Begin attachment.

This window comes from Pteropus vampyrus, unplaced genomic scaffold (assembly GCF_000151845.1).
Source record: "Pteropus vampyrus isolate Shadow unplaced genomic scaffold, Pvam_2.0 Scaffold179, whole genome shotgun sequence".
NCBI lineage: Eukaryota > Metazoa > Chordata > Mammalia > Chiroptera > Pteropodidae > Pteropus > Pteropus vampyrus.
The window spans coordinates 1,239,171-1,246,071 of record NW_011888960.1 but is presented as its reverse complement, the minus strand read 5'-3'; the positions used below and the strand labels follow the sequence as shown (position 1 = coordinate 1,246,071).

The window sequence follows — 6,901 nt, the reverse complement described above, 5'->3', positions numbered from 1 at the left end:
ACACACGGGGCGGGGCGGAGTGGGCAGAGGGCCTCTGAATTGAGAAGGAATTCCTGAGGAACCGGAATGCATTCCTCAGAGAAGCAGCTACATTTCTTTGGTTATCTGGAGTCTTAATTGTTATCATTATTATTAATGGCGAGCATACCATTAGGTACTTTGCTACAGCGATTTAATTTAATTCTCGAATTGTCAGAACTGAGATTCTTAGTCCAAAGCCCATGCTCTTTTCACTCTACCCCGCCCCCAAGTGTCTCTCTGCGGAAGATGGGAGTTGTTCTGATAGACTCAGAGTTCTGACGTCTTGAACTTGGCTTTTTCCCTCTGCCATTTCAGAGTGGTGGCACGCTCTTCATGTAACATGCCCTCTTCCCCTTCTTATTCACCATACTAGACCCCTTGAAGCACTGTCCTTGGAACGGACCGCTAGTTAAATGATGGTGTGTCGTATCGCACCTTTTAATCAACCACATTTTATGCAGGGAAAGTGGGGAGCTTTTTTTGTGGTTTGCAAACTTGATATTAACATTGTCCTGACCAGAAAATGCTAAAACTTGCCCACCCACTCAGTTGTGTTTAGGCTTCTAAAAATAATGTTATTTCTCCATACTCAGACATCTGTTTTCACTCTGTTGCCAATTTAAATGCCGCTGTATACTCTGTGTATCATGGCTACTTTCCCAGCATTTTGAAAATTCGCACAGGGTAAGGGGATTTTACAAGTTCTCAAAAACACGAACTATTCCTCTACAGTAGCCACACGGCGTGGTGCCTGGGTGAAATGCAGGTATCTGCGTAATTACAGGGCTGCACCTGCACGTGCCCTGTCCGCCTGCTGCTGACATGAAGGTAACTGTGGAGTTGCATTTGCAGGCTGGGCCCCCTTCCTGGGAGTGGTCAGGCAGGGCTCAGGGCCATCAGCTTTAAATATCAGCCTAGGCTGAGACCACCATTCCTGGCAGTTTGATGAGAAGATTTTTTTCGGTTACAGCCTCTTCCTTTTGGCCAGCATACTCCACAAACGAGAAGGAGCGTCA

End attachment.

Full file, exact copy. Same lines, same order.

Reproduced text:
This window comes from Pteropus vampyrus, unplaced genomic scaffold (assembly GCF_000151845.1).
Source record: "Pteropus vampyrus isolate Shadow unplaced genomic scaffold, Pvam_2.0 Scaffold179, whole genome shotgun sequence".
NCBI lineage: Eukaryota > Metazoa > Chordata > Mammalia > Chiroptera > Pteropodidae > Pteropus > Pteropus vampyrus.
The window spans coordinates 1,239,171-1,246,071 of record NW_011888960.1 but is presented as its reverse complement, the minus strand read 5'-3'; the positions used below and the strand labels follow the sequence as shown (position 1 = coordinate 1,246,071).

The window sequence follows — 6,901 nt, the reverse complement described above, 5'->3', positions numbered from 1 at the left end:
ACACACGGGGCGGGGCGGAGTGGGCAGAGGGCCTCTGAATTGAGAAGGAATTCCTGAGGAACCGGAATGCATTCCTCAGAGAAGCAGCTACATTTCTTTGGTTATCTGGAGTCTTAATTGTTATCATTATTATTAATGGCGAGCATACCATTAGGTACTTTGCTACAGCGATTTAATTTAATTCTCGAATTGTCAGAACTGAGATTCTTAGTCCAAAGCCCATGCTCTTTTCACTCTACCCCGCCCCCAAGTGTCTCTCTGCGGAAGATGGGAGTTGTTCTGATAGACTCAGAGTTCTGACGTCTTGAACTTGGCTTTTTCCCTCTGCCATTTCAGAGTGGTGGCACGCTCTTCATGTAACATGCCCTCTTCCCCTTCTTATTCACCATACTAGACCCCTTGAAGCACTGTCCTTGGAACGGACCGCTAGTTAAATGATGGTGTGTCGTATCGCACCTTTTAATCAACCACATTTTATGCAGGGAAAGTGGGGAGCTTTTTTTGTGGTTTGCAAACTTGATATTAACATTGTCCTGACCAGAAAATGCTAAAACTTGCCCACCCACTCAGTTGTGTTTAGGCTTCTAAAAATAATGTTATTTCTCCATACTCAGACATCTGTTTTCACTCTGTTGCCAATTTAAATGCCGCTGTATACTCTGTGTATCATGGCTACTTTCCCAGCATTTTGAAAATTCGCACAGGGTAAGGGGATTTTACAAGTTCTCAAAAACACGAACTATTCCTCTACAGTAGCCACACGGCGTGGTGCCTGGGTGAAATGCAGGTATCTGCGTAATTACAGGGCTGCACCTGCACGTGCCCTGTCCGCCTGCTGCTGACATGAAGGTAACTGTGGAGTTGCATTTGCAGGCTGGGCCCCCTTCCTGGGAGTGGTCAGGCAGGGCTCAGGGCCATCAGCTTTAAATATCAGCCTAGGCTGAGACCACCATTCCTGGCAGTTTGATGAGAAGATTTTTTTCGGTTACAGCCTCTTCCTTTTGGCCAGCATACTCCACAAACGAGAAGGAGCGTCA